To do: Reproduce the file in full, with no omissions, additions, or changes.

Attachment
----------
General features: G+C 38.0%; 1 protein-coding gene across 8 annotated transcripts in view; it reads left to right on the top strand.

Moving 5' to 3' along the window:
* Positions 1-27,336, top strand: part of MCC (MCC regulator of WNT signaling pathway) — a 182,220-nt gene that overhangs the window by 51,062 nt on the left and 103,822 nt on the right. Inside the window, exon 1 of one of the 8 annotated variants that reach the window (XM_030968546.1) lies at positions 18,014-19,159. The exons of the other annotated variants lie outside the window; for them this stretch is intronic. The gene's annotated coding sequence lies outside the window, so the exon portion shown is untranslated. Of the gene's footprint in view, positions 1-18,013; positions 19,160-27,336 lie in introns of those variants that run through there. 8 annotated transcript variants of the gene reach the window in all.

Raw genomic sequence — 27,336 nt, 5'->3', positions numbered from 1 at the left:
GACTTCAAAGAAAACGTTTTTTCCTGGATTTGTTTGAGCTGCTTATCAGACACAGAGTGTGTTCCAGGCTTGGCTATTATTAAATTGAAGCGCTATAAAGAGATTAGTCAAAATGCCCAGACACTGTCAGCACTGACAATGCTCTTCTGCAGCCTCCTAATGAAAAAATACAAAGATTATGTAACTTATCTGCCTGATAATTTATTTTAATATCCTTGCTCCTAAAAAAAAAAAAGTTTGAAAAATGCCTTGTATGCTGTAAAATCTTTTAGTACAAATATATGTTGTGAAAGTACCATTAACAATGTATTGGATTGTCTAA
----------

General features: G+C 38.0%; 1 protein-coding gene across 8 annotated transcripts in view; it reads left to right on the top strand.

Moving 5' to 3' along the window:
* Positions 1-27,336, top strand: part of MCC (MCC regulator of WNT signaling pathway) — a 182,220-nt gene that overhangs the window by 51,062 nt on the left and 103,822 nt on the right. Inside the window, exon 1 of one of the 8 annotated variants that reach the window (XM_030968546.1) lies at positions 18,014-19,159. The exons of the other annotated variants lie outside the window; for them this stretch is intronic. The gene's annotated coding sequence lies outside the window, so the exon portion shown is untranslated. Of the gene's footprint in view, positions 1-18,013; positions 19,160-27,336 lie in introns of those variants that run through there. 8 annotated transcript variants of the gene reach the window in all.

Raw genomic sequence — 27,336 nt, 5'->3', positions numbered from 1 at the left:
GACTTCAAAGAAAACGTTTTTTCCTGGATTTGTTTGAGCTGCTTATCAGACACAGAGTGTGTTCCAGGCTTGGCTATTATTAAATTGAAGCGCTATAAAGAGATTAGTCAAAATGCCCAGACACTGTCAGCACTGACAATGCTCTTCTGCAGCCTCCTAATGAAAAAATACAAAGATTATGTAACTTATCTGCCTGATAATTTATTTTAATATCCTTGCTCCTAAAAAAAAAAAAGTTTGAAAAATGCCTTGTATGCTGTAAAATCTTTTAGTACAAATATATGTTGTGAAAGTACCATTAACAATGTATTGGATTGTCTAA